To celebrate National Women’s History Month, take a look at the women who’ve had a lasting impact on dentistry. Although we couldn’t cover all the pioneering women who helped shape dental care, we’ve included a sampling of their milestone stories.
Lucy Beaman Hobbs Taylor
The first woman to graduate from dental school had some roadblocks to overcome. When Lucy Beaman Hobbs Taylor was initially denied admittance to the Ohio College of Dentistry, she forged her own route. First, she found a mentor. Then, she taught herself the principles of dental care until she was proficient enough to open her own practice in Iowa. She was eventually permitted to enroll in dental school and graduated in 1866.
Ida Gray Nelson
Ida Gray Nelson became interested in dentistry while working part-time in a dental office. This experience helped her pass the entrance exam for her dental degree. After receiving her degree at the University of Michigan in 1890, she moved to her hometown of Cincinnati, Ohio, to open her own practice as the first female African American dentist.
Grace Rogers Spalding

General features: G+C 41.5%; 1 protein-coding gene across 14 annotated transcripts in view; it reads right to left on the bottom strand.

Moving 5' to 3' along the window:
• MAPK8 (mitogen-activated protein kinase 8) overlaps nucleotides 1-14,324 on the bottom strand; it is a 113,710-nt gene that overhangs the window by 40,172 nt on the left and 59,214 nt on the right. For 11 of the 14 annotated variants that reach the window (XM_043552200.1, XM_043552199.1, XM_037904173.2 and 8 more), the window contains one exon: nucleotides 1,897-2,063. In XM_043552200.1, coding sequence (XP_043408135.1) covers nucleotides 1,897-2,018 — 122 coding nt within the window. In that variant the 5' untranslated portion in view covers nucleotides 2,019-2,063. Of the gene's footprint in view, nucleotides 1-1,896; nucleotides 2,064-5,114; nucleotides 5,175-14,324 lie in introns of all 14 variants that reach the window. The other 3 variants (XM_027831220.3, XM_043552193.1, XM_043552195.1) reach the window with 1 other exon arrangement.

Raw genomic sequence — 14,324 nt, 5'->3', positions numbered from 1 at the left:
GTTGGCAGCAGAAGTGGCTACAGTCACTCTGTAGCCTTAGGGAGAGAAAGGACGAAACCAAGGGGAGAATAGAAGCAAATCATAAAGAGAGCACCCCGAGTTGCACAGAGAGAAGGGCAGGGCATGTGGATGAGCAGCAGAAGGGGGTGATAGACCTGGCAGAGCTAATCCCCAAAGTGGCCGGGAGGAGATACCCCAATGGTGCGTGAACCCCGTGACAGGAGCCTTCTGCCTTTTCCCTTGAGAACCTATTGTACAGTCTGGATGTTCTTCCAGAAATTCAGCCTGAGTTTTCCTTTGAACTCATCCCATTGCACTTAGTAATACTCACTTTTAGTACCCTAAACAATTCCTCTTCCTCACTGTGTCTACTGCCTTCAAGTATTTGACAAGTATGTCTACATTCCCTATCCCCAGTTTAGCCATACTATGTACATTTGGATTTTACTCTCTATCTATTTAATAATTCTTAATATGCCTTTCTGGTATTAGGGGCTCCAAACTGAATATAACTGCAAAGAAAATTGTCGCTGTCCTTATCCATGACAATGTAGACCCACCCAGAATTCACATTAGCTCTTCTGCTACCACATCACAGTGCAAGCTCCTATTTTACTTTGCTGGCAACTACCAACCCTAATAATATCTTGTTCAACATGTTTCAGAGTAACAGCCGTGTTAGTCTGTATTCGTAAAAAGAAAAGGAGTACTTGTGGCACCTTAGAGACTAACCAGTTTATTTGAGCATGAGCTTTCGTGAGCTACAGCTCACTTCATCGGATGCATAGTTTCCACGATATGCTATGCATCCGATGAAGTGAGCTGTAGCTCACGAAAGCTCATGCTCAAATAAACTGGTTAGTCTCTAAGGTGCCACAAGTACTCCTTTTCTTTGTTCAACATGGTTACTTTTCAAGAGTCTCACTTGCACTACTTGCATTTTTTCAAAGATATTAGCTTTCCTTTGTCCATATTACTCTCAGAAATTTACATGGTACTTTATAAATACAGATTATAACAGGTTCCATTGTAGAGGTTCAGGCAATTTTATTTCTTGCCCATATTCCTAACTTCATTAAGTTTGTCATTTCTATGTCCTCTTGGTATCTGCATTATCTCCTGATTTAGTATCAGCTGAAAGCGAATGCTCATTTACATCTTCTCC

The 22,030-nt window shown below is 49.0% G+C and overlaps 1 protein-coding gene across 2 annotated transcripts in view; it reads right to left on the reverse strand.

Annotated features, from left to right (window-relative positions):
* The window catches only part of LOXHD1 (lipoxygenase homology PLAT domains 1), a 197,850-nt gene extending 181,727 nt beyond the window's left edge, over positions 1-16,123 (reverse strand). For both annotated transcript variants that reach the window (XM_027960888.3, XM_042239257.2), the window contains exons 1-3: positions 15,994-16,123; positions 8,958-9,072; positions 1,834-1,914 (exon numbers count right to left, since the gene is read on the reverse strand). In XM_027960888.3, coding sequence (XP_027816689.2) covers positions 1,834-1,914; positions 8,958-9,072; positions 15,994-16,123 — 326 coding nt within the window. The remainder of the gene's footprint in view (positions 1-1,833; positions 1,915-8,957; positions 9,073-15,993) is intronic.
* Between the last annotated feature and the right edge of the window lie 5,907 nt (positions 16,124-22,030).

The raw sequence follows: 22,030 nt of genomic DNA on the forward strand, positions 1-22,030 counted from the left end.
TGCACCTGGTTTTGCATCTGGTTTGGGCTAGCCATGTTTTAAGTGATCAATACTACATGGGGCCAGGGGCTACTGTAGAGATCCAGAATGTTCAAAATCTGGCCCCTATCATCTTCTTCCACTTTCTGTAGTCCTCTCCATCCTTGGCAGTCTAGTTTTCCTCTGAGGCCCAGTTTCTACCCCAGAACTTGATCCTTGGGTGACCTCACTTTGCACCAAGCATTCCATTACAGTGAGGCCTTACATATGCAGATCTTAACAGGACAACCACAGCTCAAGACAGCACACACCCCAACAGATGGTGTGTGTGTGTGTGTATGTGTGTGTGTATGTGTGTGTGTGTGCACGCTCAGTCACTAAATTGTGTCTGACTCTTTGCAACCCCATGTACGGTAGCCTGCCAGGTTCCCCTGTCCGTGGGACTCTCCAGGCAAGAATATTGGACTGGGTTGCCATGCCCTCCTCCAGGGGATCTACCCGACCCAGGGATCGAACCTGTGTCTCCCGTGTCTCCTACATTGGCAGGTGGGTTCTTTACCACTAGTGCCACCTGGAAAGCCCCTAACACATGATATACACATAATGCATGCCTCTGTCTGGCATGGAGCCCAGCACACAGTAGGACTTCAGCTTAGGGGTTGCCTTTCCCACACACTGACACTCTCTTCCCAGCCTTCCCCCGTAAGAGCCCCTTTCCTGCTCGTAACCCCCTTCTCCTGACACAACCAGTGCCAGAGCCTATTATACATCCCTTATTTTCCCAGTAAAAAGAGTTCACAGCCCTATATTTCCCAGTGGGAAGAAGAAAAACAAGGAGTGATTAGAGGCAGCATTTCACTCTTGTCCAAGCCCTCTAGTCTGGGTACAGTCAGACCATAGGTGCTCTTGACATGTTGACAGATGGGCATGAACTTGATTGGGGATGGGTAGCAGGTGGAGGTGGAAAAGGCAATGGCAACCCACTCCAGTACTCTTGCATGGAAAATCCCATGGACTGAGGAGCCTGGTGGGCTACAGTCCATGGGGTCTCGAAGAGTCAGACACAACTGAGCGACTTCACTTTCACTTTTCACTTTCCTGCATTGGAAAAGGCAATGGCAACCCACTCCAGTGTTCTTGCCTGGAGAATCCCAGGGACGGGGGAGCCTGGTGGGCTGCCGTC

In 1913, Grace Rogers Spalding joined efforts with another female dentist named Gillette Hayden to form the American Academy of Periodontology and served as the academy’s first female president. Additionally, she left a lasting impression on periodontology practices as an editor of the Journal of Periodontology for 20 years. In her work, she emphasized the importance of gums and supporting tooth structures instead of merely focusing on teeth.
Sara Gdulin Krout
Sara Gdulin Krout became the first female dentist to serve in the U.S. Navy in 1944. At the time, the military restricted women from providing dental care, so Krout became a lieutenant in the U.S. Navy Women Accepted for Volunteer Emergency Service.
Today, roughly half of dental school graduates are female compared to only 1 percent in 1968. Thanks to the bold efforts of female dental professionals, the path is more open than ever for women to make their mark on dentistry.